August 15, 2019 — The U.S. Army abandoned Fort Pembina on this date in 1895. The only other military fort that remained operational after that year was Fort Yates, which was abandoned in 1903.

The great Sioux Uprising had largely ended when, in December 1890, reservation police killed Sitting Bull outside his cabin at dawn. Sitting Bull and many others had embraced a new religion called the Ghost Dance, during which exhausted dancers fell into trance-like states in which they might glimpse a wonderful world that would soon come to pass.

The religion promised an Indian Messiah who would restore them to their former glory. The earth would swallow up the whites, suffering would end, the buffalo would return, and dead ancestors would join the living in a world in which the Indians were free and surrounded by plentiful game.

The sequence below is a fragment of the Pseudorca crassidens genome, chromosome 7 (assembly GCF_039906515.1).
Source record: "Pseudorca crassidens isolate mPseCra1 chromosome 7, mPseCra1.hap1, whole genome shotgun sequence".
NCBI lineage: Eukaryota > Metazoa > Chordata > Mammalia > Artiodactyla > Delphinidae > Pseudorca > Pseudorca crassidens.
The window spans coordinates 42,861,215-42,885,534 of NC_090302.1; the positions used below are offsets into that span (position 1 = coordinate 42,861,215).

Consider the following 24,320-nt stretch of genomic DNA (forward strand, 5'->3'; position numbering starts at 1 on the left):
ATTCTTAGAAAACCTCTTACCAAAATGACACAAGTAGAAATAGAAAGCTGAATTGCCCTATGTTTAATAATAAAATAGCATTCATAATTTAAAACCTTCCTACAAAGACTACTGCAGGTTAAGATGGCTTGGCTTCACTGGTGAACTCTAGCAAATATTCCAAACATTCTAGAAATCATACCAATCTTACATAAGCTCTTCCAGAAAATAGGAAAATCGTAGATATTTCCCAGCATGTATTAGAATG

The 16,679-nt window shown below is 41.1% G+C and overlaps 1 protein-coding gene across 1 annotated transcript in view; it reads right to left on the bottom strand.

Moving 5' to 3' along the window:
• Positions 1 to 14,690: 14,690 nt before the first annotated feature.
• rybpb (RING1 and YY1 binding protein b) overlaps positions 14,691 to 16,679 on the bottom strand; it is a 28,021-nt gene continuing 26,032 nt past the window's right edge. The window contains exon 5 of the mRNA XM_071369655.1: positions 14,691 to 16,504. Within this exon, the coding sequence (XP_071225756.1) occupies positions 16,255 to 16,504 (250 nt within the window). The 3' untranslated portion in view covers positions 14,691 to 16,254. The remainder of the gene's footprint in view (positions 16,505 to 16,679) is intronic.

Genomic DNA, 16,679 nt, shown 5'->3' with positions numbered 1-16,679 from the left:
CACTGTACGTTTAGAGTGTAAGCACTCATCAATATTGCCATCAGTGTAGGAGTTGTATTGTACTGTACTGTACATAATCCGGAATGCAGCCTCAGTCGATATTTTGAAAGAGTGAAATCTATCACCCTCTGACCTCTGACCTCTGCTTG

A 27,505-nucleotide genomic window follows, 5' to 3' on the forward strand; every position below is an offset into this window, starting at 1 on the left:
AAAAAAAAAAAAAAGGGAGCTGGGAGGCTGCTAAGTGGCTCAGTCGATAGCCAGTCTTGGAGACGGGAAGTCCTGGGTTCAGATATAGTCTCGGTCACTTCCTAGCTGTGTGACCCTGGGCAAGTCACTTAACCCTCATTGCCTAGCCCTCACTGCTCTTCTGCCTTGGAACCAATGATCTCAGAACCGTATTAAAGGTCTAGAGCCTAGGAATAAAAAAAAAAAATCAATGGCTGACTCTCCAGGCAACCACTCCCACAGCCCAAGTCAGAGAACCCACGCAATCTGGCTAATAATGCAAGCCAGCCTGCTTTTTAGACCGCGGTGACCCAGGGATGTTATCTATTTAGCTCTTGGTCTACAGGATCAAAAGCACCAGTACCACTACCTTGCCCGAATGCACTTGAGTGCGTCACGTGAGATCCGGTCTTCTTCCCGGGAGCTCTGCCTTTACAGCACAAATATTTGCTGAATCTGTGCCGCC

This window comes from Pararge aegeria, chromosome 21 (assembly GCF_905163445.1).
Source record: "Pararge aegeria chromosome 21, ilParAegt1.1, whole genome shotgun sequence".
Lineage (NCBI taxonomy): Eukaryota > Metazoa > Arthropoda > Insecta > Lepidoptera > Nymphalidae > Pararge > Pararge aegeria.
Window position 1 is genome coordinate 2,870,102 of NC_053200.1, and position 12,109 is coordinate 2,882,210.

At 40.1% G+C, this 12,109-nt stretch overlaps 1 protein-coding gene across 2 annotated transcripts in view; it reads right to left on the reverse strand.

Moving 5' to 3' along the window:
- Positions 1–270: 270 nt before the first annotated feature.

After Sitting Bull was killed for perpetuating the ritual, some three hundred Ghost Dancers who escaped into the South Dakota Badlands were rounded up and massacred by the 7th Cavalry while encamped on Wounded Knee Creek.

The Indian Wars were over, and the military forts were no longer needed.

“Dakota Datebook” is a radio series from Prairie Public in partnership with the State Historical Society of North Dakota and with funding from the North Dakota Humanities Council. See all the Dakota Datebooks at prairiepublic.org, or subscribe to the “Dakota Datebook” podcast.

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